Lacalle said at a press conference about COVID-19 that the country's abortion law must change in the South American nation. After being questioned about his position on legal abortion law, Lacalle affirmed his government is “pro-life.”
Ante las declaraciones del Presidente, Lacalle Pou, sobre la agenda “provida”, que el gobierno va a implementar, nosotres decimos que no estamos dispuestes a retroceder en materia de derechos conquistados. pic.twitter.com/4U4AjBK88V
"Legal, safe and free abortion is urgent! In view of the declarations of the President, Lacalle Pou, on the "pro-life" agenda that the government is going to implement, we say that we are not willing to go back on the rights that have been won."
"Uruguay must have strong protection for unborn children, that there must be a policy to discourage abortions, that Uruguay in its Constitution and accordance with the ratified covenants understands that there is life from conception and, in that sense, an unborn child has rights" Lacalle stated.
About a legal abortion bill, the mandatary explained that current legal disposal already supports that issue. According to Lacalle, his government has a different stand from the political forces who signed the law.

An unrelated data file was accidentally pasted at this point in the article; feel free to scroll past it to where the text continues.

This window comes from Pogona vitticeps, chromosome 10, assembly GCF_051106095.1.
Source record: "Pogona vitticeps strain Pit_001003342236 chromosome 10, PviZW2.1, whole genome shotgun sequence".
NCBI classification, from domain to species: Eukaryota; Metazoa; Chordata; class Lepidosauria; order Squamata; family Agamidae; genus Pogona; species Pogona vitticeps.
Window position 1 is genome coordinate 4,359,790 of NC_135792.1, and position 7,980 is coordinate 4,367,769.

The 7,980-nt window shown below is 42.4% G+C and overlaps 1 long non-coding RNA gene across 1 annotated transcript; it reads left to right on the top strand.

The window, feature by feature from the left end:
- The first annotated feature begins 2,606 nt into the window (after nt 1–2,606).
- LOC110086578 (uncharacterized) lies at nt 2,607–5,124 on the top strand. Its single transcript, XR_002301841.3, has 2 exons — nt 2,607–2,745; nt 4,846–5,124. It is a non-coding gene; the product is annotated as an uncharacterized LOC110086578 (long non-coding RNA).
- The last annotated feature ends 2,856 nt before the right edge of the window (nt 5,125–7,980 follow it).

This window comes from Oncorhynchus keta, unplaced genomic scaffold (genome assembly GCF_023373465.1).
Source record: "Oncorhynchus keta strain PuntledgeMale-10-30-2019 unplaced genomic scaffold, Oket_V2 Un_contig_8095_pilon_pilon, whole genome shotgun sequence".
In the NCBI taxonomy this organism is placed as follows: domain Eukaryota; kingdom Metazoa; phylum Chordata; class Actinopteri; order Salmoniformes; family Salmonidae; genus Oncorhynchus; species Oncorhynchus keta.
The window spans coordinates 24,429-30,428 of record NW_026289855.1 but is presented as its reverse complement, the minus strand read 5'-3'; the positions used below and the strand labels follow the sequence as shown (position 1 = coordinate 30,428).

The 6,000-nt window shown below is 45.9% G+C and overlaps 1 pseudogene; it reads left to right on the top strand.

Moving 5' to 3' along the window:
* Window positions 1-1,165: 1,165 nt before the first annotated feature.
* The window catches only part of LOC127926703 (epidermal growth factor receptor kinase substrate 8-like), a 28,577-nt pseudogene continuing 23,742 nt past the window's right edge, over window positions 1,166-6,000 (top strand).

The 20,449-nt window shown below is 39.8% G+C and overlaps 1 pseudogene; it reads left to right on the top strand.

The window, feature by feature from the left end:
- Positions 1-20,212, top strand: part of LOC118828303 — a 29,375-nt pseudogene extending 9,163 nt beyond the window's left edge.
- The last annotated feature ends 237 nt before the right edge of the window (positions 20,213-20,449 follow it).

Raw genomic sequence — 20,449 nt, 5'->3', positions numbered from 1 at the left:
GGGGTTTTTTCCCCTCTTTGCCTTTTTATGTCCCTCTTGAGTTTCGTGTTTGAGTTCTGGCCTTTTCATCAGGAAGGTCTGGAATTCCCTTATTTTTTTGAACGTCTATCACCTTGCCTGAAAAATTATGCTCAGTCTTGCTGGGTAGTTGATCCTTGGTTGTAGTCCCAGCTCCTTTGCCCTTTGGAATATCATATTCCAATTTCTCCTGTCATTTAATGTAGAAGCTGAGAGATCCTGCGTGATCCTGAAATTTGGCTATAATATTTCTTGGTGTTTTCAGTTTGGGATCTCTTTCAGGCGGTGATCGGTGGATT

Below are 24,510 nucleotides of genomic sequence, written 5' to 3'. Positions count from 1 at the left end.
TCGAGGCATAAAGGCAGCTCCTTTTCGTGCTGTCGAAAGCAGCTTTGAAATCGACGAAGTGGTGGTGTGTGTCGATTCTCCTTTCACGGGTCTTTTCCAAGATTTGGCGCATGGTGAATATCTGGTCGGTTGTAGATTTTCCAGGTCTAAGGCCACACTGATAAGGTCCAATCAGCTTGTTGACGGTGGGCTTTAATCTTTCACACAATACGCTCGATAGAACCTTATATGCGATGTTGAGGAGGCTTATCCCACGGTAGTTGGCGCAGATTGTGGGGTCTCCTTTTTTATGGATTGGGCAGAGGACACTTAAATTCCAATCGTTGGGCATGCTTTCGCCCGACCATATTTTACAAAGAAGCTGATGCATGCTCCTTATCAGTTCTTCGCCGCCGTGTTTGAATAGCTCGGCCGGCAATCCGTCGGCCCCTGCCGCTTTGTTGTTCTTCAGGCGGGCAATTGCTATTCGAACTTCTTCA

The Head of State explained that as he had announced during the campaign, his government has a "pro-life" agenda, which it would fulfill during its mandate.
Muy malas señales está dando el Presidente. Primero señala la violencia de género como daño colateral, luego que el gobierno es pro vida, una definición perniciosa. Todos somos partidarios de la vida. El gobierno debe garantizar el ejercicio de los derechos.
"The President's giving out very bad signals. First, he points to gender-based violence as collateral damage, then he points out that the government is pro-life, a pernicious definition. We are all pro-life. The government must guarantee the exercise of rights."
Broad Front party senator Carolina Cosse rejected Lacalle’s declarations. Cosse affirmed that abortion is a personal choice and a women’s right to decide about their bodies and maternity.
Congresswoman Cristina Lustenberg said that "a policy of discouraging legal abortion will be a regressive proposal in terms of rights, on an issue lauded by Uruguayan society, which questions the pillar of laicism of the State.
Uruguay has a legal abortion policy since 2012. It can be performed within the first 12 weeks of pregnancy or 14 when pregnancy results from a sexual assault.